Israeli 9th-graders learn life lessons from disabled peers
Tikkun Olam exposes high school freshmen to kids with disabilities, instilling feelings of empathy, acceptance and inclusion.
Nearly 400 ninth-graders from the Interdisciplinary High School in Hadera accompanied students from the nearby Neve Etgar School for Children with Special Needs on a Tu B’Shvat tree-planting activity earlier this year. The Hadera students decided to organize a music and crafts activity for the special-needs kids a week later.
The two groups might never have crossed paths if not for a program called Tikkun Olam (Repairing the World), launched in September 2016 by ADI, Israel’s care network for children with severe complex disabilities, in partnership with Israel’s Ministry of Education.
Tikkun Olam exposes Israeli high school freshmen to peers with disabilities and teaches them about acceptance and inclusion through lectures, experiential workshops and volunteering opportunities.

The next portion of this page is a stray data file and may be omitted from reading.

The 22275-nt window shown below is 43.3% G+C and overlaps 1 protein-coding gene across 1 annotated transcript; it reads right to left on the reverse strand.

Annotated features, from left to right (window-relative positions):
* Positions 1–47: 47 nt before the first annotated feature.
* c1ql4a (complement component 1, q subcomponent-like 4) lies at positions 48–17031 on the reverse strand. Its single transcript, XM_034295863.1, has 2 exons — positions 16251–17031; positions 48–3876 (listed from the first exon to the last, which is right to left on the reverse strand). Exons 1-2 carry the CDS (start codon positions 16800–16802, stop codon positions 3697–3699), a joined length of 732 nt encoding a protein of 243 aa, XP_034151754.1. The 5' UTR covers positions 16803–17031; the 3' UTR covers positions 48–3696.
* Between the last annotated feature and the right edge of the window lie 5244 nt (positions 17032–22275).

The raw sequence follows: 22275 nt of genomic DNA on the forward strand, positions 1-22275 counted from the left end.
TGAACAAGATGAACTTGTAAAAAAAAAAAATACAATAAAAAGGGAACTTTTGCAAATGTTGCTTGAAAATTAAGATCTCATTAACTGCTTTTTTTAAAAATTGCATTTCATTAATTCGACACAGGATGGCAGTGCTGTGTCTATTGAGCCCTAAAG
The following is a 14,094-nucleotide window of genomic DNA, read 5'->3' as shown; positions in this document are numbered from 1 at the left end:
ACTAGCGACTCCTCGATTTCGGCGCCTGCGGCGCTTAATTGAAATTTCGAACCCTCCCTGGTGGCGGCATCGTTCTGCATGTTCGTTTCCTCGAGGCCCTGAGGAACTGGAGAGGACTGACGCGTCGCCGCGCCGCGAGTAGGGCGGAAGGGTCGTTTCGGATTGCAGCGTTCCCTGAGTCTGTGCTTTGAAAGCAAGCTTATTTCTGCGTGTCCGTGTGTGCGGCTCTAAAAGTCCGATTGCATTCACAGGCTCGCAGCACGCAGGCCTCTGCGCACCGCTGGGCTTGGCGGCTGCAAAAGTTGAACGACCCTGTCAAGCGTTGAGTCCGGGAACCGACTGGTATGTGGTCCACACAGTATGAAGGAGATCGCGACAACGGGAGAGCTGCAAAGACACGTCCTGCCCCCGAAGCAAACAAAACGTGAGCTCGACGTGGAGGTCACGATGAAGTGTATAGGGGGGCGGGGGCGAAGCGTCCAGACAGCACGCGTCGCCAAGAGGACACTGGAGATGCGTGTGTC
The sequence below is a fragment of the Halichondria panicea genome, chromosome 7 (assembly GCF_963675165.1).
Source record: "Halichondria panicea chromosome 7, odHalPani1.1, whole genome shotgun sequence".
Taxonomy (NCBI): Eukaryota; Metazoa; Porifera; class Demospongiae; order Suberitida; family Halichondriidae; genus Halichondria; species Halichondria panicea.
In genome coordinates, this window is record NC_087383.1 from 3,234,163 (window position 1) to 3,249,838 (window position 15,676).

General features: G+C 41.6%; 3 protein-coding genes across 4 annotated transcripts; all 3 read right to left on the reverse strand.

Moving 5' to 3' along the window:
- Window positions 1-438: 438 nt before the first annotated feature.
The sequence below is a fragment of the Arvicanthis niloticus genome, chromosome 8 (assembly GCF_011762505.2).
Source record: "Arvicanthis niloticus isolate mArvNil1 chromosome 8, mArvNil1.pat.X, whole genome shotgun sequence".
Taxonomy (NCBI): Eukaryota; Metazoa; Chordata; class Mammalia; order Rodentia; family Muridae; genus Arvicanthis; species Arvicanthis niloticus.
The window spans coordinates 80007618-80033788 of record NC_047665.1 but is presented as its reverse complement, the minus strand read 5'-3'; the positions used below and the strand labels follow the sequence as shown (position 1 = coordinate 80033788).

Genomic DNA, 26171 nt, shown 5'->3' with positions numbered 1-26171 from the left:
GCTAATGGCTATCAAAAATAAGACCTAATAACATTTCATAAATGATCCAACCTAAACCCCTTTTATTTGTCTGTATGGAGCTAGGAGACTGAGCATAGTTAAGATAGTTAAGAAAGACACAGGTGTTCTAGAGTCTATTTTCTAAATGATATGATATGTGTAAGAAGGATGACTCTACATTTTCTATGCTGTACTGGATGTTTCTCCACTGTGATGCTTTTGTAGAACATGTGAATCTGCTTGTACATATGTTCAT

More than 10,000 secular, ultra-Orthodox, national-religious, Arab and Druze students from 60 schools across Israel participated in the first year, leading to a noticeable spike in youth-led volunteerism and social initiatives. This year, the goal is to reach 100,000 students.
“The encouraging responses we receive, the independent initiatives led by Tikkun Olam participants — teachers, parents, school principals and students — teach us that this is the beginning of a social revolution with the youth at the forefront,” says Avi Wortzman, director-general of ADI’s rehabilitation village in the Negev. ADI is an acronym for the Hebrew words “helping the special child".